Printer Friendly

Small forces and crisis management.

ABSTRACT: Widely available precision strike platforms, increasing weapons costs and systemic constraints on major war are altering how military actors prepare for future conflict. As the costs increase and the utility of fielding massed formations decreases, actors seek speed and surprise to force decisions short of escalating into costly major wars. The character of conflict is therefore evolving to favor small, multi-domain forces, which will require a new approach to crisis management.


Multiple US military services are experimenting with how to use smaller formations for missions ranging from crisis response to forced entry. The Unified Quest 2014 exercise, the deep futures war game run by the Army Capabilities Integration Center, featured units engaged in what the new operating concept refers to as "joint combined arms maneuver" in a megacity. (1) Bold Alligator 2014, the annual multinational littoral warfare exercise, experimented with smaller amphibious assault formations operating from Joint High-Speed Vessels and dry cargo ships, as well as long-range raids using MV-22 Osprey. (2) The force under examination was a composite, linking distributed units with a "fly in" command echelon.

Other nations are also beginning to experiment with smaller, multi-domain (i.e., air, sea, land, cyber) formations designed to fight short, intense conflicts. As part of an ongoing conventional force modernization since 2008, the Russian military is fielding modernized brigade combat team formations and smaller battalion tactical groups. (3) Based on lessons learned from the near-war with Pakistan in 2001, and the ongoing challenge of balancing China, India is testing integrated battle groups and formations able to launch short-notice attacks beneath the threshold major theater war. (4) The trend extends to armed proxies. As seen in Crimea in 2014, and in ongoing Iranian support to groups like Hezbollah, regional powers are arming their proxies with increasingly sophisticated weapon systems.

Despite different core missions and mandates as well as external threats, multiple security actors are clearly signaling preferences for smaller, modernized "joint" forces. What do these initiatives tell us about potential changes in the character of modern war? Are the reforms simply local adaptions to anticipated conflicts, or do they indicate a larger pattern?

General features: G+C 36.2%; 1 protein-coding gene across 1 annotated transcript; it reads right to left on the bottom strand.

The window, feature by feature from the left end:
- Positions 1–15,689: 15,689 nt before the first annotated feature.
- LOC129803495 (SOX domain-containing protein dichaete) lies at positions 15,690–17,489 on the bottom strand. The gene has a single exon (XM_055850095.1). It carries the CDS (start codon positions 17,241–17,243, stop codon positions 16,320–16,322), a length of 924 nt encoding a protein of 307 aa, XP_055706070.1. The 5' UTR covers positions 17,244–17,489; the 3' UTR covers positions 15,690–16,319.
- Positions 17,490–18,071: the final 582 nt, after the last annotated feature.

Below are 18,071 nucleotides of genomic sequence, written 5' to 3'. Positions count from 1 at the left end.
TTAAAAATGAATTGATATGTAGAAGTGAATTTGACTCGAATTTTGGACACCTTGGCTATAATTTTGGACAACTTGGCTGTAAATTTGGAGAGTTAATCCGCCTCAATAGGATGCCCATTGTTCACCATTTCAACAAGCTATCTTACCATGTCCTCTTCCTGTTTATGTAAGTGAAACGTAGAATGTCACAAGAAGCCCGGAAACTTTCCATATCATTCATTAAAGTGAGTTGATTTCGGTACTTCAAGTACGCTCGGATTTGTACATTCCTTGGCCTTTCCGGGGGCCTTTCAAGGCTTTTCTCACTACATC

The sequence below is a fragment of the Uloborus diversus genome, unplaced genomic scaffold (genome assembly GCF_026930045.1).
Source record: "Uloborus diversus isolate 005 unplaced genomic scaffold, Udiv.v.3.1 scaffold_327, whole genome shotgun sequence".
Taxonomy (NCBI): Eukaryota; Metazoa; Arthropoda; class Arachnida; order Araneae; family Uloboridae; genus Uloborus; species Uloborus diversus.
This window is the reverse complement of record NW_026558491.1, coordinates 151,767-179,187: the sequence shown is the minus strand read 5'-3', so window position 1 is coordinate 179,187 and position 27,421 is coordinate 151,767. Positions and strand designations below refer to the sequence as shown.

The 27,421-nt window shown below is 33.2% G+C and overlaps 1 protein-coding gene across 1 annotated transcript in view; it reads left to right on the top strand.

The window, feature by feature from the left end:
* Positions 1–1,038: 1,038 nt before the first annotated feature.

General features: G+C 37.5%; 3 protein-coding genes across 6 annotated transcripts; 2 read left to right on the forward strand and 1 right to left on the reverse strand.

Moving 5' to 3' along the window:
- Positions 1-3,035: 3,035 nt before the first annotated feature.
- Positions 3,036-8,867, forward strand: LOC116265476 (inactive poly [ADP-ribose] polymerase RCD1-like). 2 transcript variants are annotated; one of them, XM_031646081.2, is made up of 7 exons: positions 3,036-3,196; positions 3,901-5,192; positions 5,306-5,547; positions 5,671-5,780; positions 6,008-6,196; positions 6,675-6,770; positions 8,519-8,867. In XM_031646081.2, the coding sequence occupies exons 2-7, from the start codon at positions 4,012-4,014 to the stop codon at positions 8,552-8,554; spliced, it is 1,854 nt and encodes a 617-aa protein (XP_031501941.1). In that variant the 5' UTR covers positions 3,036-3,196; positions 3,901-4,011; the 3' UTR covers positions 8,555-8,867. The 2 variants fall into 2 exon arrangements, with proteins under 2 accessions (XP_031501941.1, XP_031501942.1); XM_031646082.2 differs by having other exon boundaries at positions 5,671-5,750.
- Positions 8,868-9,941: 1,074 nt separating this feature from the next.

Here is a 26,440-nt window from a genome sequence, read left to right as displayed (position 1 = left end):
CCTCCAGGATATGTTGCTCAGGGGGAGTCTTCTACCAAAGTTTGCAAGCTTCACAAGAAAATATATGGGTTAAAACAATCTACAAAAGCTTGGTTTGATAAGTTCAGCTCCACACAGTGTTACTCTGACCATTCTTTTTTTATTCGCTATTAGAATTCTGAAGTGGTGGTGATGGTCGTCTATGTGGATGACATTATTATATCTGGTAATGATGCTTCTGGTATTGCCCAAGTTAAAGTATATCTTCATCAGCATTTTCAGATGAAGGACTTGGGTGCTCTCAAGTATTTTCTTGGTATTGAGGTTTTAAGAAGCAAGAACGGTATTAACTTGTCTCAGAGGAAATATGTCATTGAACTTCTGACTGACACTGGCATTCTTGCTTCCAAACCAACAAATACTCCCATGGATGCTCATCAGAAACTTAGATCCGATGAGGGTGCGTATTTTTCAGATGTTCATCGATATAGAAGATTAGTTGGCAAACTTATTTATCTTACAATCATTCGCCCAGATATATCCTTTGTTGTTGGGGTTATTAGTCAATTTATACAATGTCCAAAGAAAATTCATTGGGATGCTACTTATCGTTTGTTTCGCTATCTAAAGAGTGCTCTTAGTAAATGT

This article analyzes the trend towards smaller, multi-domain force capabilities in global and regional powers. It argues that the character of contemporary conflict is being changed by the proliferation of precision strike and associated command, control, communication, computer, intelligence, surveillance and reconnaissance (C4ISR) systems combined with an assumption that conflicts will be fought beneath the threshold of major war. These forces are altering how officers imagine future war. As result, military thinkers appear to be developing new concepts and forces substituting speed and multiple domain maneuver for mass on the battlefield. The end result may be a new theory of victory. (5) Multiple nations are planning to use smaller, modernized combat formations to signal their capabilities and gain advantage in a crisis, and if necessary, fight and win short wars either directly or through proxies.

Character(s) of War?

Analyzing emergent trends across armed forces is an old idea in military studies. Helmuth von Moltke the Elder (1800-1890) hypothesized the changing character of war was a function of how new material conditions, from railroads to telegraphs, changed the speed of mobilization and the character of war. Reflecting on his time, Moltke observed, "a change in the tactics of all branches" based on the fact that "... the firepower of an infantry platoon [today] surpasses the range and destructive effect of the case-shot of a six-pounder cannon." (6) Despite their differences, Russian military theorists Marshal Aleksander A. Svechin (1878-1938) and Marshal Mikhail Tukhachevsky (1893-1937) believed the material conditions of the industrial age called for a departure with the Jominian conceptualization of ground maneuver prevalent since Napoleon. (7) Major General J.F.C. Fuller, architect of Plan 1919, sought a science of war based on technology and mysticism. (8) William McNeill's seminal work, Pursuit of Power, examined how material factors from technology to economic activity and the environment created different modes of warfare and a unique specialization of violence. (9)

After the Cold War, numerous scholars and practitioners sought to define the character of what former Army Chief of Staff General Gordon Sullivan called, "post-industrial warfare." (10) Observing the complexity of conflicts in West Africa and the Balkans in the early 1990s, Robert Kaplan argued there was a breakdown in the old state order leading to a new era of struggles defined by resource competition, pandemics, urbanization, demographic shifts, and state failure. (11) Former British Army General Sir Rupert Anthony Smith suggested modern war reflects the shift from the paradigm of industrial war to "war amongst the people." (12) In industrial war, the utility of force, to use General Smith's expression, was total. Accordingly, the theory of victory was the mass mobilization of society in order to defeat the armed forces of the enemy state--conventional military force aligned with clear political objectives. The emergent paradigm after the Cold War was war amongst the people. Here the theory of victory shifted from mass armies seeking decisive victory on a clearly defined battlefield, to a test of wills between rival populations. Military force was not decisive. Rather, the utility of force was establishing conditions for long-term conflict resolution, a concept captured in current US Army doctrine. (13)